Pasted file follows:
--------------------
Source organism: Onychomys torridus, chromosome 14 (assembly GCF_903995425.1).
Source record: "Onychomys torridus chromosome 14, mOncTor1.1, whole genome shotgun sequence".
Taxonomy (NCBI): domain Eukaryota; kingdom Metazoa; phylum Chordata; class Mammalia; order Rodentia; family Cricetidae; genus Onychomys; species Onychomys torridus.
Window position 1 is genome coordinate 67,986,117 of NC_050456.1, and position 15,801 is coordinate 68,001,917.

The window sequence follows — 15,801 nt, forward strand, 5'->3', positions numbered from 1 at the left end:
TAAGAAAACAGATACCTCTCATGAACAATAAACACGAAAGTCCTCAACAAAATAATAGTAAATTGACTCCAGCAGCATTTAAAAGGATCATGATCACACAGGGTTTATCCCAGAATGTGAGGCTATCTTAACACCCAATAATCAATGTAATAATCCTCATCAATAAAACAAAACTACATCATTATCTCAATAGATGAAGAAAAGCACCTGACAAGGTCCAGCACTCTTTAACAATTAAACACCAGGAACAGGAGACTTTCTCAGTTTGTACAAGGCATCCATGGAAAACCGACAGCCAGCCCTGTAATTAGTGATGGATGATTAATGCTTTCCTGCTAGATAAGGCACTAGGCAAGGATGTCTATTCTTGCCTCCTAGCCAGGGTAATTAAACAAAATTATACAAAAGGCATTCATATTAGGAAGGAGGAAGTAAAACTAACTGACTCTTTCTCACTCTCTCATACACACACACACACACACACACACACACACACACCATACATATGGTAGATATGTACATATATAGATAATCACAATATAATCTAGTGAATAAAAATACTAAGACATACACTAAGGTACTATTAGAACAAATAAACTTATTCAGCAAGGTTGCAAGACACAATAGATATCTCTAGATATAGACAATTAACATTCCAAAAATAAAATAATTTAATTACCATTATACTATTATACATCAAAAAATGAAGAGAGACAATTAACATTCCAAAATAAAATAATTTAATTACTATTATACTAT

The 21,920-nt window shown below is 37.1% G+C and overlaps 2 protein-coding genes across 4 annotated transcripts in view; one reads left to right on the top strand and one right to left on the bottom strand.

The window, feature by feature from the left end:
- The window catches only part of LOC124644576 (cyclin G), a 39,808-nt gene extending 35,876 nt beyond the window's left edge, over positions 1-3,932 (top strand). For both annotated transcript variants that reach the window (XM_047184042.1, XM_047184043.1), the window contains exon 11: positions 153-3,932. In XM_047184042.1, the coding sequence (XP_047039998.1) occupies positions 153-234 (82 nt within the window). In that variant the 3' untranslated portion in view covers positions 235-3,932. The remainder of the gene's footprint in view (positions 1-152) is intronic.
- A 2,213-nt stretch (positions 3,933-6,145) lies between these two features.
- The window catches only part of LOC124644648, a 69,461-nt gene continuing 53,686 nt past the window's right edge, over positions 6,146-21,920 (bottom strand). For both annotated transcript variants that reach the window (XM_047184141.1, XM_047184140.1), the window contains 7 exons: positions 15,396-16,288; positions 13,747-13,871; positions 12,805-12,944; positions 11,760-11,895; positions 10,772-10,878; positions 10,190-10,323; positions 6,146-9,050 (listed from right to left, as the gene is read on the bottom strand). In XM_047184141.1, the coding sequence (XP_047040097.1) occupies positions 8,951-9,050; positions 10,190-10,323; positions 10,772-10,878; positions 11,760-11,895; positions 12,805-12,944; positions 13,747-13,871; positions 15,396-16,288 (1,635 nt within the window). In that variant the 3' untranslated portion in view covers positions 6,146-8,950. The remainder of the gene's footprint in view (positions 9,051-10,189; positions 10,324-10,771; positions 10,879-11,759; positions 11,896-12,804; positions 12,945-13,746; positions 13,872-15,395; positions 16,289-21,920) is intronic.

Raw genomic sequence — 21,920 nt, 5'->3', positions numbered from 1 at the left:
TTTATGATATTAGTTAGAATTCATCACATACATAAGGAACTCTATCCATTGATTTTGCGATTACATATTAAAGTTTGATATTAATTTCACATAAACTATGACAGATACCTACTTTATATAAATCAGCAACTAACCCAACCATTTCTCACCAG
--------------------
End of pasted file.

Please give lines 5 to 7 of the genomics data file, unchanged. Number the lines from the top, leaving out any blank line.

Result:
The window sequence follows — 15,801 nt, forward strand, 5'->3', positions numbered from 1 at the left end:
TAAGAAAACAGATACCTCTCATGAACAATAAACACGAAAGTCCTCAACAAAATAATAGTAAATTGACTCCAGCAGCATTTAAAAGGATCATGATCACACAGGGTTTATCCCAGAATGTGAGGCTATCTTAACACCCAATAATCAATGTAATAATCCTCATCAATAAAACAAAACTACATCATTATCTCAATAGATGAAGAAAAGCACCTGACAAGGTCCAGCACTCTTTAACAATTAAACACCAGGAACAGGAGACTTTCTCAGTTTGTACAAGGCATCCATGGAAAACCGACAGCCAGCCCTGTAATTAGTGATGGATGATTAATGCTTTCCTGCTAGATAAGGCACTAGGCAAGGATGTCTATTCTTGCCTCCTAGCCAGGGTAATTAAACAAAATTATACAAAAGGCATTCATATTAGGAAGGAGGAAGTAAAACTAACTGACTCTTTCTCACTCTCTCATACACACACACACACACACACACACACACACACACCATACATATGGTAGATATGTACATATATAGATAATCACAATATAATCTAGTGAATAAAAATACTAAGACATACACTAAGGTACTATTAGAACAAATAAACTTATTCAGCAAGGTTGCAAGACACAATAGATATCTCTAGATATAGACAATTAACATTCCAAAAATAAAATAATTTAATTACCATTATACTATTATACATCAAAAAATGAAGAGAGACAATTAACATTCCAAAATAAAATAATTTAATTACTATTATACTAT

The 21,920-nt window shown below is 37.1% G+C and overlaps 2 protein-coding genes across 4 annotated transcripts in view; one reads left to right on the top strand and one right to left on the bottom strand.